Vineyard Wind to give whales way over windfarm build

Eubalaena glacialis with calf (Credit: National Oceanic and Atmospheric Administration)

Vineyard Wind and the Natural Resources Defence Council, the US National Wildlife Federation, and Conservation Law Foundation today entered into an agreement to protect critically endangered North Atlantic right whales and allow for normal feeding, breeding, and migratory behaviours as well as prevent injury.

Under the agreement, Vineyard Wind will institute a variety of protective measures, such as no pile driving until April, to keep the whales safe while installing and operating turbines at its proposed 84-turbine project off the coast of Massachusetts, US. Barely 400 right whales remain on the planet. For decades, the North Atlantic right whale has been harmed by many existing marine uses, including entanglement with fishing gear and vessel collisions.

Turbine construction will be curtailed in winter and early spring when the North Atlantic right whales may be in the area, and there will be comprehensive monitoring to ensure that construction does not take place when the whales are near the site. Vineyard Wind will dampen construction noise that disturbs the whales’ ability to communicate, find food, and stay on their migratory path. The agreement also includes strict vessel speed limits.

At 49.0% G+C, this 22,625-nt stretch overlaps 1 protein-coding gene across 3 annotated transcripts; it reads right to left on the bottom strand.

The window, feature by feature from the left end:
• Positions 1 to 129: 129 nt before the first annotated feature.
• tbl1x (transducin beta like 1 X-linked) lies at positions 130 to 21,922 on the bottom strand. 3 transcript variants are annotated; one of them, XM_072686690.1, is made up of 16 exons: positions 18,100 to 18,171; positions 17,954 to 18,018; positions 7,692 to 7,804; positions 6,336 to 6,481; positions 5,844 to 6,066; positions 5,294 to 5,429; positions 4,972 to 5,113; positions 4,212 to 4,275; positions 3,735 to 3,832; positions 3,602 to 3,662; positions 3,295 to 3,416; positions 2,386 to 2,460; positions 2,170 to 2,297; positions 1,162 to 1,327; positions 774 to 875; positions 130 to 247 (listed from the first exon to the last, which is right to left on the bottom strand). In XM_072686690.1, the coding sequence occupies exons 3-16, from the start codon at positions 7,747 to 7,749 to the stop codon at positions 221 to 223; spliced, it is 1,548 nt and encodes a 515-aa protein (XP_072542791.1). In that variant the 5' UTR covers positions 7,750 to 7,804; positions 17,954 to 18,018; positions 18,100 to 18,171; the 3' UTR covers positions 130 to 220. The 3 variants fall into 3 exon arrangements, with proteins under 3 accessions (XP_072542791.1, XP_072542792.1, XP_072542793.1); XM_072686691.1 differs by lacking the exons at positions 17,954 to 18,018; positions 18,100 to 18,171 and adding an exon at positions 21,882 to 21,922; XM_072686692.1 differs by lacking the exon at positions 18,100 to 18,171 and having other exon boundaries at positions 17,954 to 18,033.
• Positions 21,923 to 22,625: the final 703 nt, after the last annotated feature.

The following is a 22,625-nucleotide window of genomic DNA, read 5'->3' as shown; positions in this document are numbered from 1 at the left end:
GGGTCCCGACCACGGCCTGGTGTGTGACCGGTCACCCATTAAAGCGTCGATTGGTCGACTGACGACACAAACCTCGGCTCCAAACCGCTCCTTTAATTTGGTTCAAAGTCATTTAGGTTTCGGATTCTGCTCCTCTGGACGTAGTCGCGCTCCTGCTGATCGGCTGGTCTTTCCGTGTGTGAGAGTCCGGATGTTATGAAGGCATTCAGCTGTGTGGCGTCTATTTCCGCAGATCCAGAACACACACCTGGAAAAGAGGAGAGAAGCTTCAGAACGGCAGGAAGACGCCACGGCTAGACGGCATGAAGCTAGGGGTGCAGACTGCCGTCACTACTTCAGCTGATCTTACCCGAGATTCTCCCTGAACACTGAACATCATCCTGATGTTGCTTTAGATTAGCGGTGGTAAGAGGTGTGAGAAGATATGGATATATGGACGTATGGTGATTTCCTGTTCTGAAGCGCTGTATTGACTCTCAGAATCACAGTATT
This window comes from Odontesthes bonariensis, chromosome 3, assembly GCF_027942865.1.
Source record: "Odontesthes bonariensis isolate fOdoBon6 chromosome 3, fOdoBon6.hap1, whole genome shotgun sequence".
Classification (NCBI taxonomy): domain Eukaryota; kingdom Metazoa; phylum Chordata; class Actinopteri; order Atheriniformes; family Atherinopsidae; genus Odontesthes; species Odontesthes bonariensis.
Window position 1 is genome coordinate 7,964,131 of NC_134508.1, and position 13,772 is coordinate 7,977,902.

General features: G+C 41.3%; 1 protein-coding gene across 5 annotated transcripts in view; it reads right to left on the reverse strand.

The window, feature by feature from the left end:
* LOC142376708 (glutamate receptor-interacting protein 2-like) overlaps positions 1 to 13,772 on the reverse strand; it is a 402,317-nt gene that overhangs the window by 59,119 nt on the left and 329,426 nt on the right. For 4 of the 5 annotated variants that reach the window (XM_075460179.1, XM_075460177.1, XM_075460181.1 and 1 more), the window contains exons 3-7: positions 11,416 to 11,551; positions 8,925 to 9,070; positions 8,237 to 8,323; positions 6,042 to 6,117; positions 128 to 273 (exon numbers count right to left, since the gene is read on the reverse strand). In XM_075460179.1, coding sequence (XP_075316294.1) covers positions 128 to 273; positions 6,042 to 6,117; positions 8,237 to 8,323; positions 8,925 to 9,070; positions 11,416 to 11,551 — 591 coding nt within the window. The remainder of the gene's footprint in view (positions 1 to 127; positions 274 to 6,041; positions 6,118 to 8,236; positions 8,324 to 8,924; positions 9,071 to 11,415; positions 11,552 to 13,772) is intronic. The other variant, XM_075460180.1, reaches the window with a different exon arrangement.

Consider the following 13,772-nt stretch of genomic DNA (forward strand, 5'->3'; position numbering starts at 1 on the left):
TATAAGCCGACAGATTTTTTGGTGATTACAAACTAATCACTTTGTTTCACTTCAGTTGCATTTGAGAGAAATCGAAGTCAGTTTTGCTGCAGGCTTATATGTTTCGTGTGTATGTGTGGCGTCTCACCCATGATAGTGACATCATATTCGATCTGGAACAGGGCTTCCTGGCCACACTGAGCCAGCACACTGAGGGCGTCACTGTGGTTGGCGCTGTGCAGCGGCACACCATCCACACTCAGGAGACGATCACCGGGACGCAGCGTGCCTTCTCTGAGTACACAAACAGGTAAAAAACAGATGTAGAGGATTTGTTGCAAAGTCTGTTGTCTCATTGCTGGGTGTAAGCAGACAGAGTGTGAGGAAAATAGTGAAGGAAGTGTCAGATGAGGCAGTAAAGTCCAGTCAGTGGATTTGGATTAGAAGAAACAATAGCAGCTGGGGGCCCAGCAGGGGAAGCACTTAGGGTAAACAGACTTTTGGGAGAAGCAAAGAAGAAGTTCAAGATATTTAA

This agreement comes at a pivotal moment: After nearly 30 years of commercial advancement in Europe, US offshore wind development is poised to surge over the next decade. While only five offshore wind turbines are operating now on this side of the Atlantic, states are mobilising to bring offshore wind power online. Collectively, these states have committed to develop 15 GW of offshore wind power, enough to provide clean, renewable power for five million homes.

When complete, the Vineyard Wind facility will consist of more than 80 turbines capable of generating 800 MW of electricity, enough power for more than 400,000 homes.